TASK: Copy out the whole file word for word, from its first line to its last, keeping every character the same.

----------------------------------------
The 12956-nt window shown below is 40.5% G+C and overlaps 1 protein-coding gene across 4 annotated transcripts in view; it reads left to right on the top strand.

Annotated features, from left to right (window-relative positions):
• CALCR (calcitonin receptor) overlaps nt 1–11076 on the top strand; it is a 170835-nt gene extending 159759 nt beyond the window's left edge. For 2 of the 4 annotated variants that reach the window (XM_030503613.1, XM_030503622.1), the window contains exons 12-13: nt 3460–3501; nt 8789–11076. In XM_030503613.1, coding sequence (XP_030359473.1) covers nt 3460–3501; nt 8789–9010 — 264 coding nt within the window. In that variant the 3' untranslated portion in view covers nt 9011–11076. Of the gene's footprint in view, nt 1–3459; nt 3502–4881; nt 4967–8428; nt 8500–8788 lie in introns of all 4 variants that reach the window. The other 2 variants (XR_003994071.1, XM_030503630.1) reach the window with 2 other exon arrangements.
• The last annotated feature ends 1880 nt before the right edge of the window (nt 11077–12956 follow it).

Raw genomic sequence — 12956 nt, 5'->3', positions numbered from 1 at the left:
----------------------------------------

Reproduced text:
The 12956-nt window shown below is 40.5% G+C and overlaps 1 protein-coding gene across 4 annotated transcripts in view; it reads left to right on the top strand.

Annotated features, from left to right (window-relative positions):
• CALCR (calcitonin receptor) overlaps nt 1–11076 on the top strand; it is a 170835-nt gene extending 159759 nt beyond the window's left edge. For 2 of the 4 annotated variants that reach the window (XM_030503613.1, XM_030503622.1), the window contains exons 12-13: nt 3460–3501; nt 8789–11076. In XM_030503613.1, coding sequence (XP_030359473.1) covers nt 3460–3501; nt 8789–9010 — 264 coding nt within the window. In that variant the 3' untranslated portion in view covers nt 9011–11076. Of the gene's footprint in view, nt 1–3459; nt 3502–4881; nt 4967–8428; nt 8500–8788 lie in introns of all 4 variants that reach the window. The other 2 variants (XR_003994071.1, XM_030503630.1) reach the window with 2 other exon arrangements.
• The last annotated feature ends 1880 nt before the right edge of the window (nt 11077–12956 follow it).

Raw genomic sequence — 12956 nt, 5'->3', positions numbered from 1 at the left: